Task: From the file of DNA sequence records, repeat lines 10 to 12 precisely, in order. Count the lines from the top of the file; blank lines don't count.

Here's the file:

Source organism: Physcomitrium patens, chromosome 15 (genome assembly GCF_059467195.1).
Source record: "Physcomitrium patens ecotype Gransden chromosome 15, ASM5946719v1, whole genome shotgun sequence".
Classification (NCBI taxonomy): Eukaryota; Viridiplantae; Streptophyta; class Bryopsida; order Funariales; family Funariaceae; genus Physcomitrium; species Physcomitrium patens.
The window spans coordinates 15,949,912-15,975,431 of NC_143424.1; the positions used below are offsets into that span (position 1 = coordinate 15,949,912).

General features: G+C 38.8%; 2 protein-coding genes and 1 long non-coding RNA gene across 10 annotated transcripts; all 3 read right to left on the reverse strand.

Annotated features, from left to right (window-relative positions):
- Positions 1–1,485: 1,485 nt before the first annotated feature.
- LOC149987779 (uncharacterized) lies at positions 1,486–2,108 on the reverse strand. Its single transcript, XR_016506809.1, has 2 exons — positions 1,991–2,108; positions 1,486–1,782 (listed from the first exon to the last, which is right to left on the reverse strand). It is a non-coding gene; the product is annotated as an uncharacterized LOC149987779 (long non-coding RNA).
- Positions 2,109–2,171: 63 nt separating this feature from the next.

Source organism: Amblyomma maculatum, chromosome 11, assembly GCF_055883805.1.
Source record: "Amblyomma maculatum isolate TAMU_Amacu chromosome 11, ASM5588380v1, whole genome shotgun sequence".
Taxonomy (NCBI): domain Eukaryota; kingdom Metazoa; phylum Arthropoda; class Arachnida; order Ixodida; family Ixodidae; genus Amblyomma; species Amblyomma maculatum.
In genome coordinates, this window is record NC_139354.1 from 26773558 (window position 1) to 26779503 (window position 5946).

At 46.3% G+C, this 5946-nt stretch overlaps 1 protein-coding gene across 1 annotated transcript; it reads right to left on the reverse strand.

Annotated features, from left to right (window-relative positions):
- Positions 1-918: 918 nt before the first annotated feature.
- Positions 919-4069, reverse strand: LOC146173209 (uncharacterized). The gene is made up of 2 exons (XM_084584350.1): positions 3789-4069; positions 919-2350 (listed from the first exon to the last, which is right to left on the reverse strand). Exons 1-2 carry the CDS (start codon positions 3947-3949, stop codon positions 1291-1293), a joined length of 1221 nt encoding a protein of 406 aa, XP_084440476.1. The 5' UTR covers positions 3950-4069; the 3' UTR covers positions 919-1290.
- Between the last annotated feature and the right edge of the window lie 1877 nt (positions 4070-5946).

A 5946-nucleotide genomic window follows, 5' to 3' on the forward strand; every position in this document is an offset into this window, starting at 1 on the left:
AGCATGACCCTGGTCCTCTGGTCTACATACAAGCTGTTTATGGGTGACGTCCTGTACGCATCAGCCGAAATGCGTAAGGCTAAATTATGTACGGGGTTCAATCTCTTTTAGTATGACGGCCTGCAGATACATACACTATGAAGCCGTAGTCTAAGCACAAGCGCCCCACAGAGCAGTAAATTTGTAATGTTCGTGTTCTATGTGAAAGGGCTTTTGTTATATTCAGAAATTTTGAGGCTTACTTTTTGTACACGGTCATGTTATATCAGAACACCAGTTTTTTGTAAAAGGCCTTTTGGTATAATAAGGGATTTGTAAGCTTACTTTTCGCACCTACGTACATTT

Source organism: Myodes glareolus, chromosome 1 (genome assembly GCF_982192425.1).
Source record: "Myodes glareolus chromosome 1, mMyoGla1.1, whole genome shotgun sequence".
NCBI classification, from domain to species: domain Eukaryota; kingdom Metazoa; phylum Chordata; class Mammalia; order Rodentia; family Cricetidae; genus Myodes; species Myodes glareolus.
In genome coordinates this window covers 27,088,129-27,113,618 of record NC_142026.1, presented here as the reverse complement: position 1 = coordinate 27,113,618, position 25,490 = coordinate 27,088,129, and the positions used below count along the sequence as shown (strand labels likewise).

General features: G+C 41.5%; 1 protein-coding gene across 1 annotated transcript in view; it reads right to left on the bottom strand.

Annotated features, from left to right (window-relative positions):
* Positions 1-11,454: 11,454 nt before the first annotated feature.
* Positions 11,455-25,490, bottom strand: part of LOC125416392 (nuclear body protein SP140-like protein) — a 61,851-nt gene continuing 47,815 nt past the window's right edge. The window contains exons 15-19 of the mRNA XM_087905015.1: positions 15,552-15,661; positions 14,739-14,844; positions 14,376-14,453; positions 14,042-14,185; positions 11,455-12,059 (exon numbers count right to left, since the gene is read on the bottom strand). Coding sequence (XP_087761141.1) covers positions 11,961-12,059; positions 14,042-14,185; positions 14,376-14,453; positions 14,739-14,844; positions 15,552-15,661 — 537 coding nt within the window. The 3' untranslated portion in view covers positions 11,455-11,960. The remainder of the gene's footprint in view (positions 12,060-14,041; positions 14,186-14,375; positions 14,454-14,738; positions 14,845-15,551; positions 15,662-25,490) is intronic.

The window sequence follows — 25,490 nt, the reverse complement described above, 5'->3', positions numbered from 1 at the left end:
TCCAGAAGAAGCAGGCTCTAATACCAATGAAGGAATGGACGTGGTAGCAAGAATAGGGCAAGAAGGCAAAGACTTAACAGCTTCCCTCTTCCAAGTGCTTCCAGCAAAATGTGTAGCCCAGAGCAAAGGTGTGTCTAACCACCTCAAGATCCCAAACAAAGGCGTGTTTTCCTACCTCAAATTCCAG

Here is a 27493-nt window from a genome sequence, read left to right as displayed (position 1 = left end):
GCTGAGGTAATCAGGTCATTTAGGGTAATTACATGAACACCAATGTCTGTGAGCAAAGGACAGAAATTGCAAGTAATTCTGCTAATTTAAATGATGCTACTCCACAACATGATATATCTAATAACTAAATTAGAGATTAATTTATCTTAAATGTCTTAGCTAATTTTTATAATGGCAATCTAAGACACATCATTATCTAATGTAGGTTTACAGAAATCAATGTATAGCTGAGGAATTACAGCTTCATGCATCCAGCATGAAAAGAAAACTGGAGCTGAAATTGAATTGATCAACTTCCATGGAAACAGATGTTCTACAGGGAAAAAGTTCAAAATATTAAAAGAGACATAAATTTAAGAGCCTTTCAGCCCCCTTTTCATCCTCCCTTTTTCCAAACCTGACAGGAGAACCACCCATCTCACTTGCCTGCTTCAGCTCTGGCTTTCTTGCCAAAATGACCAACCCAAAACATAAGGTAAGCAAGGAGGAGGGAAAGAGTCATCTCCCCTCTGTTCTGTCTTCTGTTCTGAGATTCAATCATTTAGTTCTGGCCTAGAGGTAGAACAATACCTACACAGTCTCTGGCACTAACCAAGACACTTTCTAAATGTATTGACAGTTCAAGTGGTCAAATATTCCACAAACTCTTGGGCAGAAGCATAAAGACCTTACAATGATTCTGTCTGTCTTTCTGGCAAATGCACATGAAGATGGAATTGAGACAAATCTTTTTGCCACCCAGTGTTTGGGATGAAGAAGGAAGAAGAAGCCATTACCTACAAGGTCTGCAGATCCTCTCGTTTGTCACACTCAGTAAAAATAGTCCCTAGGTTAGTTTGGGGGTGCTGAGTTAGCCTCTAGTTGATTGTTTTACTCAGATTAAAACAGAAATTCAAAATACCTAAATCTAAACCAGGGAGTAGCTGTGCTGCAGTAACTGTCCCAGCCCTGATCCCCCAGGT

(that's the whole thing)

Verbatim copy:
Source organism: Amblyomma maculatum, chromosome 11, assembly GCF_055883805.1.
Source record: "Amblyomma maculatum isolate TAMU_Amacu chromosome 11, ASM5588380v1, whole genome shotgun sequence".
Taxonomy (NCBI): domain Eukaryota; kingdom Metazoa; phylum Arthropoda; class Arachnida; order Ixodida; family Ixodidae; genus Amblyomma; species Amblyomma maculatum.